organizational budget

$500,000 - $1 MILLION

existence for

31+ YEARS

Organization benefits AAPIs residing in the following state(s):

Alaska

organizational budget

$500,000 - $1 MILLION

existence for

31+ YEARS

Organization benefits AAPIs residing in the following state(s):

Alaska

The Issue:

While Section 203 of the Voting Rights Act is in effect, more often than not, inaccessibility to voting materials written in heritage languages exclude linguistic minorities in electoral processes. Kodiak island has a large population of people who speak Tagalog. To directly address this, through the translation of voting materials into Tagalog, AKPIRG is working to get out the Filipino, and Fil-Am, vote on the island of Kodiak, Alaska. We work to engage the civic voice of Alaskans and to make sure voices are uplifted, we work to ensure language accessibility. While AKPIRG works as an independent state-wide organization, and is not a part of the Tagalog speaking community, we see this opportunity to elevate the voices of people in our incredible state, at a time of need for all voices being heard. We will not let the chance slip by, but we need funding to take our project further. This year is a year of firsts: for the first time, ballots on Kodiak will be available in Tagalog. For the first time, Alaska will be using a Ranked-Choice Voting system. And for the first time, we have five elections in one year, including a surprise special election due to the death of our long-running Congressman Don Young. Voting has already started, and our next election will be in August. To assist the promotion of Title VI, Civil Rights Act of 1964, we are working on the promotion of Tagalog language voting materials for this election. We have to move fast. We are engaging in a compliance monitoring protocol, and we also intend to stay in touch with election officials to make requests, help problem-solve, and provide information about requesting ballots in Tagalog. To do this, we have hired a project manager in Kodiak to help gather this information. We are prioritizing making connections in the community to affirm whether they successfully received voting materials and ballots in Tagalog.

The Solution:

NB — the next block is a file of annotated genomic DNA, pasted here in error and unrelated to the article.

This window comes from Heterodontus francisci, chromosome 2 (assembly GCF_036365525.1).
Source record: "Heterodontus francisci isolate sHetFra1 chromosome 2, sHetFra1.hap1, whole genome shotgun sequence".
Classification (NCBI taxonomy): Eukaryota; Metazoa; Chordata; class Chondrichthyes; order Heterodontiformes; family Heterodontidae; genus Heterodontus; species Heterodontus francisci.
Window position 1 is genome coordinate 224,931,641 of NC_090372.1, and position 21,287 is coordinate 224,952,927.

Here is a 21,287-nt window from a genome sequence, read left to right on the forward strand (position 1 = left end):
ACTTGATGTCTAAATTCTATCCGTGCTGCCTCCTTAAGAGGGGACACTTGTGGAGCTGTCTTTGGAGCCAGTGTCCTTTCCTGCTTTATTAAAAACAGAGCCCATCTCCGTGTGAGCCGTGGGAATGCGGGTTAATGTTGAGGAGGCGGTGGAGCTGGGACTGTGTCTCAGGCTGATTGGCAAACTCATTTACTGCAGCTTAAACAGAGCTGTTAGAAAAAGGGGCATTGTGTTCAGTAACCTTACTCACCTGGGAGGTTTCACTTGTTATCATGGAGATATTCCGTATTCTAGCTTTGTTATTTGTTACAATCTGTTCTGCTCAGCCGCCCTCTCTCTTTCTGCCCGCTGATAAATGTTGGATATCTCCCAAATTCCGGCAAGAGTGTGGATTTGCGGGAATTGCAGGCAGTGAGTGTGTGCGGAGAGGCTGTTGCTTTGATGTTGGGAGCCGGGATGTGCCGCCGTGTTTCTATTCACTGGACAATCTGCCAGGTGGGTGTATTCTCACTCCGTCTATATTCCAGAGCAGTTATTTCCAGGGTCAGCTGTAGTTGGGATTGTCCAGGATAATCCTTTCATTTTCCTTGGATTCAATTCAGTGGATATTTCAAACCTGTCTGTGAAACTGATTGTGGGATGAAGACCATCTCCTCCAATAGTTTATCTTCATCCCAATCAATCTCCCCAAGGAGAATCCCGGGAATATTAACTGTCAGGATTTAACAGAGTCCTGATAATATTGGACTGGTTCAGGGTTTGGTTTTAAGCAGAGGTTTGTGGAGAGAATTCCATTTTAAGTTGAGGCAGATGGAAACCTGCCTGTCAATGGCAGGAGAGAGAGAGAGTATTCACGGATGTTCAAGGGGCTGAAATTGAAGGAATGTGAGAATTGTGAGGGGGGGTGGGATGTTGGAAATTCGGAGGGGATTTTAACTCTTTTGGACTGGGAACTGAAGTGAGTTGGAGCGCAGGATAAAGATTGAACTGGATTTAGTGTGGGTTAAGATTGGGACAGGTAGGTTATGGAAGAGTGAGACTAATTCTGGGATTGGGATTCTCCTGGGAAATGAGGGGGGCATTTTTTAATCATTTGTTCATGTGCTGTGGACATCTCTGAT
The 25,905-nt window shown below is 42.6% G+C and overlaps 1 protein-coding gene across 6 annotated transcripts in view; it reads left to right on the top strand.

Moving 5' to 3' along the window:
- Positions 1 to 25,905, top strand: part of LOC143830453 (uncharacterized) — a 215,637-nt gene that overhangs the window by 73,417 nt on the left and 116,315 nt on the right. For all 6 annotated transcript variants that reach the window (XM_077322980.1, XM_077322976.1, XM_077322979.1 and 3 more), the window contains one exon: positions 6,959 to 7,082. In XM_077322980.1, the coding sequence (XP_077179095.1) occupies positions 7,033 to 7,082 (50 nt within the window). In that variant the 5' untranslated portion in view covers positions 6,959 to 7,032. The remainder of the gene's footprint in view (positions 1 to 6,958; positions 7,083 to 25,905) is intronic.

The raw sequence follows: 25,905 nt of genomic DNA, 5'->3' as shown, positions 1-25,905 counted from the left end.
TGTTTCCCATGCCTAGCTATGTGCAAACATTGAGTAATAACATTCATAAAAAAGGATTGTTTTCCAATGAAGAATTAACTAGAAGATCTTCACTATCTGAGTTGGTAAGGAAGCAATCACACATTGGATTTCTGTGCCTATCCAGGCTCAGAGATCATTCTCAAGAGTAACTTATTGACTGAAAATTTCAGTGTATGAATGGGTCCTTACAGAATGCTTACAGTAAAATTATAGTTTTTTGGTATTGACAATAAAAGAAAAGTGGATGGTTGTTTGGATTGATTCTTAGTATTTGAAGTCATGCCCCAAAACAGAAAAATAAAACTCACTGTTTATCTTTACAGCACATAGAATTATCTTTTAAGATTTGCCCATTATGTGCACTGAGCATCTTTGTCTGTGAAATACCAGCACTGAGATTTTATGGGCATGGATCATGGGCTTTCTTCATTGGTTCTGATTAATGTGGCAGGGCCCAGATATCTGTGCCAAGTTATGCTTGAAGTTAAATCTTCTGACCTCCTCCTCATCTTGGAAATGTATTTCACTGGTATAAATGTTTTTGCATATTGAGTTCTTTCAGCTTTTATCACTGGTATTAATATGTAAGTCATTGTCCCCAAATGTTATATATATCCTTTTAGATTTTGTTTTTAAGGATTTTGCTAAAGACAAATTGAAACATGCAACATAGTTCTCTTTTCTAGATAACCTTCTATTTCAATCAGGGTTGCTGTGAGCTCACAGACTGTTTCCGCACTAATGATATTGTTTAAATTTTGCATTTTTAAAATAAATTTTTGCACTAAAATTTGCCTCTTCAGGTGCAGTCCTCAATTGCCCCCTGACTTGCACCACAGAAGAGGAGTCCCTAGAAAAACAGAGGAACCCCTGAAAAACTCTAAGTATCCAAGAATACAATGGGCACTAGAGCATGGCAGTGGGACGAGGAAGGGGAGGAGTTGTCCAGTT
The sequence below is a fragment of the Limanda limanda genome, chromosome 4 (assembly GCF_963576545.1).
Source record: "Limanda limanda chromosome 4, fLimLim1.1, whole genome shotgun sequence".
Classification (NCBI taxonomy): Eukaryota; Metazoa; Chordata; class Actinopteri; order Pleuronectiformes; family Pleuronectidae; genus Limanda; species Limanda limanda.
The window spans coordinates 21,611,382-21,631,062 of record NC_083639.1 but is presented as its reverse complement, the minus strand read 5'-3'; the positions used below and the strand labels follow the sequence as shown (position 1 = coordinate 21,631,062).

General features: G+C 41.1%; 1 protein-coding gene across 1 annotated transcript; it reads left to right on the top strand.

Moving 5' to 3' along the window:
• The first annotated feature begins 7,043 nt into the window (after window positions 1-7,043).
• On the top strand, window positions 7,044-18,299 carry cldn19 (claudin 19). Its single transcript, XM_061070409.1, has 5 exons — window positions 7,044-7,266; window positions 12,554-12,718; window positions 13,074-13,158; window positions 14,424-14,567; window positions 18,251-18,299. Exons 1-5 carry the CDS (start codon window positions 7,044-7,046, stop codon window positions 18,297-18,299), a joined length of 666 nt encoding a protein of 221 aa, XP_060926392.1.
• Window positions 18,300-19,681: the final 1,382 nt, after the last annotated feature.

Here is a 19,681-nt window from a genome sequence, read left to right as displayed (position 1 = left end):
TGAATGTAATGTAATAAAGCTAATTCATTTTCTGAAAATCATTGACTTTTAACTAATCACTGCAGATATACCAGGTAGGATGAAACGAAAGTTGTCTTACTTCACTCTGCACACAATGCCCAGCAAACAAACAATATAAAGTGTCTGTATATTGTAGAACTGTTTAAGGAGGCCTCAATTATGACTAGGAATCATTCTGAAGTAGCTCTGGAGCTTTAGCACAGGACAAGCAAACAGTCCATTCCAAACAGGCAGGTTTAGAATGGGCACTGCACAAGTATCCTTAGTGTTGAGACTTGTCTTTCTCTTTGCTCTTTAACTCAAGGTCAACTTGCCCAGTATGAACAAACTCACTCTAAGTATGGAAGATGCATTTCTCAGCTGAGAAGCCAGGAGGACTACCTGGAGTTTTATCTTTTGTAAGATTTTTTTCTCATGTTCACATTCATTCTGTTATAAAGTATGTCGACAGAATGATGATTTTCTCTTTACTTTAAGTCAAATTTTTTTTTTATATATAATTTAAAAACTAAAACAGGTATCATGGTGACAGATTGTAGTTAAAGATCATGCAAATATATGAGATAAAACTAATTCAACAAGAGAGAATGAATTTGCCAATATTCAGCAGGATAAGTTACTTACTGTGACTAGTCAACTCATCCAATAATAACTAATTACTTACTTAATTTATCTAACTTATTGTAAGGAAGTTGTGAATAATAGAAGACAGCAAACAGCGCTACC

Civic engagement is crucial to the protection of our democracy for all, and AKPIRG is strategically positioned for completion of this democratic project. We are already underway for this project and have a successful history of engaging in appropriate language translation to honor and promote Section 203 of the Voting Rights Act. In partnership with Alaska Native Language speakers, we translated the 2020 Census into 7 Indigenous languages for the first time ever. We also translated health related messages around Covid-19 safety, community health and the vaccine into 7 Alaska Native Languages. What was special about this project was undoubtedly the language panels of elders and language speakers who translated the messages from their heritage language into English, making it culturally appropriate as well as linguistically and grammatically correct. In partnership with another organization, we are currently working on language translation protocols for language experts, organizations, and government agencies to have when considering (or not considering) creating materials in languages other than English. These protocols are meant to be respectful of both the language and unique culture in which the language is spoken. We believe that speaking one's heritage language should be a viable profession, and that everyone’s culture should be uplifted and valued. Our current project to translate voting materials into Tagalog is no exception. To complete this Tagalog speaker voter engagement, our project manager, who is a core member of the Filipino American Association of Kodiak, will host community gatherings, talk with community members at events, share educational information during lunch breaks at the seafood canneries in town, and work with Kodiak Filipino community organizations to share information as she finds appropriate. We intend to provide information regarding the voter registration, poll worker registration, ranked choice voting information, and more via the visual aids of local flyers and stickers to promote voting in Tagalog, both offered locally and free of charge. For virtual promotion, we intend to send emails, and make social media posts close to key voting dates specifically regarding our Tagalog speaker voter engagement in partnership with the Filipino American Association in Kodiak.